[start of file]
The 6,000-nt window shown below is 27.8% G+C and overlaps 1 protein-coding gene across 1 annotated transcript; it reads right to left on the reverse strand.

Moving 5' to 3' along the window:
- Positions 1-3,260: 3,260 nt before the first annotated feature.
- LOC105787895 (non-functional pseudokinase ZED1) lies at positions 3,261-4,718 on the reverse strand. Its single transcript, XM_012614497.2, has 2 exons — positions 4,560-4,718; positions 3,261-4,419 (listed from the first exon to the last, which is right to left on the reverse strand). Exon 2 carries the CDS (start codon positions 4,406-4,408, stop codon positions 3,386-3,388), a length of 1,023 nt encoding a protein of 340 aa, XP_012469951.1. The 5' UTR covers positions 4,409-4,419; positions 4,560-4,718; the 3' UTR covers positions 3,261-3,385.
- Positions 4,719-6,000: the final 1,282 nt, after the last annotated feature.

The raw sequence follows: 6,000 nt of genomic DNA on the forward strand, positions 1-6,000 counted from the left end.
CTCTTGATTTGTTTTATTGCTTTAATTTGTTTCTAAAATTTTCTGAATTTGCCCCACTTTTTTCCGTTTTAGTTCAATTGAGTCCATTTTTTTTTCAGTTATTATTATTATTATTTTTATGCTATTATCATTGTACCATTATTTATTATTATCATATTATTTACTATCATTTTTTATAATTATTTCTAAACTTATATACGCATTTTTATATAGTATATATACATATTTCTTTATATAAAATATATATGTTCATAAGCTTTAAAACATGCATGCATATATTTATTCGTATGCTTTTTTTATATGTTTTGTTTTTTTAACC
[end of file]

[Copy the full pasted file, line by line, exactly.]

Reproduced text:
The 6,000-nt window shown below is 27.8% G+C and overlaps 1 protein-coding gene across 1 annotated transcript; it reads right to left on the reverse strand.

Moving 5' to 3' along the window:
- Positions 1-3,260: 3,260 nt before the first annotated feature.
- LOC105787895 (non-functional pseudokinase ZED1) lies at positions 3,261-4,718 on the reverse strand. Its single transcript, XM_012614497.2, has 2 exons — positions 4,560-4,718; positions 3,261-4,419 (listed from the first exon to the last, which is right to left on the reverse strand). Exon 2 carries the CDS (start codon positions 4,406-4,408, stop codon positions 3,386-3,388), a length of 1,023 nt encoding a protein of 340 aa, XP_012469951.1. The 5' UTR covers positions 4,409-4,419; positions 4,560-4,718; the 3' UTR covers positions 3,261-3,385.
- Positions 4,719-6,000: the final 1,282 nt, after the last annotated feature.

The raw sequence follows: 6,000 nt of genomic DNA on the forward strand, positions 1-6,000 counted from the left end.
CTCTTGATTTGTTTTATTGCTTTAATTTGTTTCTAAAATTTTCTGAATTTGCCCCACTTTTTTCCGTTTTAGTTCAATTGAGTCCATTTTTTTTTCAGTTATTATTATTATTATTTTTATGCTATTATCATTGTACCATTATTTATTATTATCATATTATTTACTATCATTTTTTATAATTATTTCTAAACTTATATACGCATTTTTATATAGTATATATACATATTTCTTTATATAAAATATATATGTTCATAAGCTTTAAAACATGCATGCATATATTTATTCGTATGCTTTTTTTATATGTTTTGTTTTTTTAACC